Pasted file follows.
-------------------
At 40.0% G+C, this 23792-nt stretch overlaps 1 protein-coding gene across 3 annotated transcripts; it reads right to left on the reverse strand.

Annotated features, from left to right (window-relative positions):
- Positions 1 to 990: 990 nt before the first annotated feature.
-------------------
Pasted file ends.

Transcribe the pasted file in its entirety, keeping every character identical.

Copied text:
At 40.0% G+C, this 23792-nt stretch overlaps 1 protein-coding gene across 3 annotated transcripts; it reads right to left on the reverse strand.

Annotated features, from left to right (window-relative positions):
- Positions 1 to 990: 990 nt before the first annotated feature.